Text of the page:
McConnell (R-Ky.) said the results were a clear vote for bipartisan cooperation and predicted the American public would not tolerate efforts to target the Trump administration with subpoenas, investigations and lawsuits over the next two years.
“The whole issue of presidential harassment is interesting,” he told reporters. “The Democrats in the House are going to have to decide just how much presidential harassment they think is good strategy. I’m not so sure it will work for them.”
McConnell drew on the example of the 1998 midterms, which came shortly after Republicans had begun impeachment proceedings against President Bill Clinton and saw the GOP focus heavily on his morality and fitness for office. The party lost four seats, prompting the resignation of Republican House Speaker Newt Gingrich.
“I remember when we tried it in the late ’90s, we impeached President Clinton and his numbers went up, ours went down and we underperformed in the national election,” he said. “I’m just making a historical observation . . . it might not be a smart strategy, but it’s up to them how they want to handle that.”
House Minority Leader Nancy Pelosi (D-Calif.) said Democrats “have a responsibility for oversight” as part of the nation’s system of checks and balances.
“I don’t think you’ll have any scattershot freelancing in terms of this,” she told reporters at a Capitol Hill news conference.
McConnell said he would defend Trump’s agenda when possible, but acknowledged the election meant some of Trump’s signature promises, including securing the money for a U.S.-Mexico border wall and repealing the Affordable Care Act, would be difficult to achieve.
He vowed to work with Pelosi on urgent issues such as health care and infrastructure. “The message is, figure out what you can do together and do it,” he said.
Tuesday’s results marked a personal triumph for McConnell and his backing of strong pro-Trump candidates in states the president won: The GOP flipped Senate seats in Missouri, North Dakota and Indiana, won closely fought races in Tennessee and Texas — and appeared on the brink of victory in Arizona and Florida. The only loss of a GOP Senate seat was in Nevada, where Rep. Jacky Rosen defeated Sen. Dean Heller.
The results will allow McConnell to resume his long-term mission of reshaping the federal judiciary, with Senate Republicans no longer restrained by a wafer-thin 51-49 majority on federal appointments. That will change McConnell’s calculus for future judicial appointees, with the support of moderate senators such as Lisa Murkowski (R-Alaska) or Susan Collins (R-Maine) no longer needed.
The Kentucky Republican often describes himself as working in the “personnel business” and has relished the opportunity to confirm judges since Trump’s election, installing two justices on the Supreme Court, 29 appeals court judges and 84 judges overall. By the same point in Barack Obama’s presidency, Senate Democrats under the stewardship of Majority Leader Harry M. Reid had confirmed 11 appeals court judges.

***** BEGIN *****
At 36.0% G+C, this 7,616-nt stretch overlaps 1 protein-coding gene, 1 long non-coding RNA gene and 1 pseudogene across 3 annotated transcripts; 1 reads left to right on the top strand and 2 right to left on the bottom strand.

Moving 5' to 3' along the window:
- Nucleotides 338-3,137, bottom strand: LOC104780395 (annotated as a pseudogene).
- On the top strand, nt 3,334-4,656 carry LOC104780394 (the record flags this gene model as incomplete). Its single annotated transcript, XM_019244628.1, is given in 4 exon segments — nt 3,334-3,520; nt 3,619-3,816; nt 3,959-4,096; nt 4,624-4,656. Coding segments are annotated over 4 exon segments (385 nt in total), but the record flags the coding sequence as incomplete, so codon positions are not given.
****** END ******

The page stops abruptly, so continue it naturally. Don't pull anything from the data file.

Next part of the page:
McConnell made clear that with Republicans losing the House and limited capacity to pass legislation, working with Trump to confirm conservative judges was one of the few strategies he could pursue and that it would remain his primary goal.
“You know what my main priority is. I’ve made it very clear it’s the judiciary,” he said. “It will still be my top priority in terms of setting the agenda here in the Senate in the next Congress as well.”
Justice Brett M. Kavanaugh’s confirmation means a conservative majority already exists on the Supreme Court, which could hear pivotal cases on abortion, campaign finance and presidential powers over next two years. GOP control of the Senate opens the door to the possibility of a third Supreme Court justice before the 2020 election, although the oldest serving justice, Ruth Bader Ginsberg, 85, says she has no desire to retire.
McConnell praised Trump for his support in confirming conservative justices, telling reporters: “The president has done an excellent job in picking young men and women who believe it is the job of a judge to follow the law, and we intend to keep confirming as many as we possibly can for as long as we’re in a position to do it.”
His remarks affirmed the productive partnership McConnell has forged with Trump — one that proved fruitful as he masterminded a strategy to retain Republican rule in the upper chamber. With Trump campaigning in the states in the campaign’s final weeks, McConnell was able to fire up the Republican base and boost turnout in contests where the judiciary is often an issue.
With McConnell’s support, Trump focused doggedly on Kavanaugh, criticizing Democrats’ treatment of the nominee, who faced allegations of sexual misconduct. Kavanaugh denied the claims. McConnell pointed out that the only at-risk Democrat in a state that voted for Trump who survived Tuesday was Sen. Joe Manchin III (W.Va.), who voted for Kavanaugh. Democratic Sens. Heidi Heitkamp (N.D.), Joe Donnelly (Ind.) and Claire McCaskill (Mo.) voted against the justice and lost their reelection bids. Another no vote, Sen. Jon Tester (Mont.), eked out a win.
Reflecting on the effects of Kavanaugh’s confirmation, McConnell said it was an “adrenaline shot” for the GOP base, telling reporters: “We were worried about a lack of intensity on our side, and the Kavanaugh fight certainly provided that.”
As he greeted reporters, the often undemonstrative Republican appeared visibly pleased and chuckled when acknowledging that Wednesday was “a rare opportunity to see McConnell smile.”